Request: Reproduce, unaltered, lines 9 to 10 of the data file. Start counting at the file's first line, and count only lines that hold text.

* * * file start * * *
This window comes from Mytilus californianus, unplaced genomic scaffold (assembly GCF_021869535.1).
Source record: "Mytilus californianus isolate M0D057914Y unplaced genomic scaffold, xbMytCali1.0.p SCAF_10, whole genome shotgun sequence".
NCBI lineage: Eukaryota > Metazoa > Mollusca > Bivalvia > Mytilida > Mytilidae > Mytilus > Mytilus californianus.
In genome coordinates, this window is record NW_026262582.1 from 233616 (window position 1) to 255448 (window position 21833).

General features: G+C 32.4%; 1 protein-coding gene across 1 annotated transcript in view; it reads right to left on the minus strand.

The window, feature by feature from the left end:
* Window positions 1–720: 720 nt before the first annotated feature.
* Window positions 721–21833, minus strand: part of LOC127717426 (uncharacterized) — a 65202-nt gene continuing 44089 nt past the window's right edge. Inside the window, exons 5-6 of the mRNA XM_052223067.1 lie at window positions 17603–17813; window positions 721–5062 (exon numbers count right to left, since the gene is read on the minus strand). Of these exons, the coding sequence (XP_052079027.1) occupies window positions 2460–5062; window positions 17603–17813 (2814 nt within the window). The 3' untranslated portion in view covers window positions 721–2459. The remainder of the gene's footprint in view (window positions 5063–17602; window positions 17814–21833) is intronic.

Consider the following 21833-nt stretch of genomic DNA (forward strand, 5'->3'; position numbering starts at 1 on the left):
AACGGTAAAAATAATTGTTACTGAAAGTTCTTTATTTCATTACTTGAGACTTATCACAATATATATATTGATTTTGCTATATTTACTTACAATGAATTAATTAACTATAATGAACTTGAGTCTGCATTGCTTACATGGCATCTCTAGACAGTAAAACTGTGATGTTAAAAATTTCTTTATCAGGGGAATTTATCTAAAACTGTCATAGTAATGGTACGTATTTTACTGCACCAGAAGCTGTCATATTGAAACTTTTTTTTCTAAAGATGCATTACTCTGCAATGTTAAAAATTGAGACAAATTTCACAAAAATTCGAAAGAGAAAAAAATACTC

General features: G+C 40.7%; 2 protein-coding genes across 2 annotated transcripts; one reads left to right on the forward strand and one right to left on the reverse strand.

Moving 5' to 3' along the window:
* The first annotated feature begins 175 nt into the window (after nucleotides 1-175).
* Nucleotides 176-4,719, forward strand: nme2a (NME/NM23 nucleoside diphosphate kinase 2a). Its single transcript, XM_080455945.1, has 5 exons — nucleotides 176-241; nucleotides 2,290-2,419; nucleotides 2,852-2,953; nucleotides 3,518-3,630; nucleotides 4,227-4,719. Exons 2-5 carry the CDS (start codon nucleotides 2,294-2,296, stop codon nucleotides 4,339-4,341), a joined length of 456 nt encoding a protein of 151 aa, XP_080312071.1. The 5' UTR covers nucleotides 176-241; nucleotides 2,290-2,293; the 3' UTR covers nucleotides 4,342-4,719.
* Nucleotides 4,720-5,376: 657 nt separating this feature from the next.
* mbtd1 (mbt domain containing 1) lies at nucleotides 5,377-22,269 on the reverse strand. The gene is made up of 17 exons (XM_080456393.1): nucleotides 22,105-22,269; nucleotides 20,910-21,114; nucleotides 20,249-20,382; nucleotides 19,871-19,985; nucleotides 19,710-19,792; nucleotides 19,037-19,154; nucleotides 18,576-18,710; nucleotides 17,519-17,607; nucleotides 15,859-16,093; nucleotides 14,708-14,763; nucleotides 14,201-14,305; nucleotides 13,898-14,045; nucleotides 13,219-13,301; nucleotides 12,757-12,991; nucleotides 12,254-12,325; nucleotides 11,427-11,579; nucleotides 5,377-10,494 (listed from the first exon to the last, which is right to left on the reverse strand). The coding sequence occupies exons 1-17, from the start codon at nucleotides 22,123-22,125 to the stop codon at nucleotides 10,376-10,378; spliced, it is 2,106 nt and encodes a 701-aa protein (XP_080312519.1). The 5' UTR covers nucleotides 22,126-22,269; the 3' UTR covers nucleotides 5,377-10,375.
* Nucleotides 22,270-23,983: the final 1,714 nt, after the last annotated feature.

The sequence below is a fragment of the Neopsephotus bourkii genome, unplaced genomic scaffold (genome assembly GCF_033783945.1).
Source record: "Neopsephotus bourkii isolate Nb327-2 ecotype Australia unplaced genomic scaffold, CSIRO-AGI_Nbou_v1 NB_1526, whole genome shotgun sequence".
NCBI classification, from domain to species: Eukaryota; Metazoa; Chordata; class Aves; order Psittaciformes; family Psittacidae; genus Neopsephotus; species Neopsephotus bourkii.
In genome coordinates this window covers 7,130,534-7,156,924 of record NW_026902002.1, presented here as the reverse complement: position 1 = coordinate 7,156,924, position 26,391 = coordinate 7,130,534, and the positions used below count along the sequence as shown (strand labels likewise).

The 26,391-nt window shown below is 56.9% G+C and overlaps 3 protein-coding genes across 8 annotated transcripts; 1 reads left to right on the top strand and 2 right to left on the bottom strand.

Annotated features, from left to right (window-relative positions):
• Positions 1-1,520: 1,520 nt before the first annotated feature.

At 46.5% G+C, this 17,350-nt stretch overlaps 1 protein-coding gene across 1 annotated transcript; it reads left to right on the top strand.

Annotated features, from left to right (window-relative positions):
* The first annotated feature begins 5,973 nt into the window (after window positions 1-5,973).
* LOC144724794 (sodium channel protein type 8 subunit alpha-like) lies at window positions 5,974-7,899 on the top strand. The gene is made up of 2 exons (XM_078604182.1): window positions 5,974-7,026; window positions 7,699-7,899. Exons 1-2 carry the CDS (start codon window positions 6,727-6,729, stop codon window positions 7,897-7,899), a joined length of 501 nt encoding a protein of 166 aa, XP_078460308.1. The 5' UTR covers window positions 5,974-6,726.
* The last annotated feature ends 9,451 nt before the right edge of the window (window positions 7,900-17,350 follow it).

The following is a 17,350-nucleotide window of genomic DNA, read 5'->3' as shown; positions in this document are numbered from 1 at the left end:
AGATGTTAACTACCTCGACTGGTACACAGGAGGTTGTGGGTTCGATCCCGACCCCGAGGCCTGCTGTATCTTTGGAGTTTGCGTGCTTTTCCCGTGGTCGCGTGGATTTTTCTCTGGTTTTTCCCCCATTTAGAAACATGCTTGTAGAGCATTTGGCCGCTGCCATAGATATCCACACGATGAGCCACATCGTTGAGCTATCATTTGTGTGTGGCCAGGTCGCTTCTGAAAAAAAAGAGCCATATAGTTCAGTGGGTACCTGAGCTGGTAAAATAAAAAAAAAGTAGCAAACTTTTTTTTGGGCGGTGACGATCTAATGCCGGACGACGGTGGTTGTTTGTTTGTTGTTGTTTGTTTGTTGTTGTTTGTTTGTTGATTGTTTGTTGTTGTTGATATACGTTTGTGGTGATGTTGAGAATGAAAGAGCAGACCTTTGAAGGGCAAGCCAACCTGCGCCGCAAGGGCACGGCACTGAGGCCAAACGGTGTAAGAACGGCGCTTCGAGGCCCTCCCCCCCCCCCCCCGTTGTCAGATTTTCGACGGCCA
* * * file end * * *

Consider the following 21833-nt stretch of genomic DNA (forward strand, 5'->3'; position numbering starts at 1 on the left):
AACGGTAAAAATAATTGTTACTGAAAGTTCTTTATTTCATTACTTGAGACTTATCACAATATATATATTGATTTTGCTATATTTACTTACAATGAATTAATTAACTATAATGAACTTGAGTCTGCATTGCTTACATGGCATCTCTAGACAGTAAAACTGTGATGTTAAAAATTTCTTTATCAGGGGAATTTATCTAAAACTGTCATAGTAATGGTACGTATTTTACTGCACCAGAAGCTGTCATATTGAAACTTTTTTTTCTAAAGATGCATTACTCTGCAATGTTAAAAATTGAGACAAATTTCACAAAAATTCGAAAGAGAAAAAAATACTC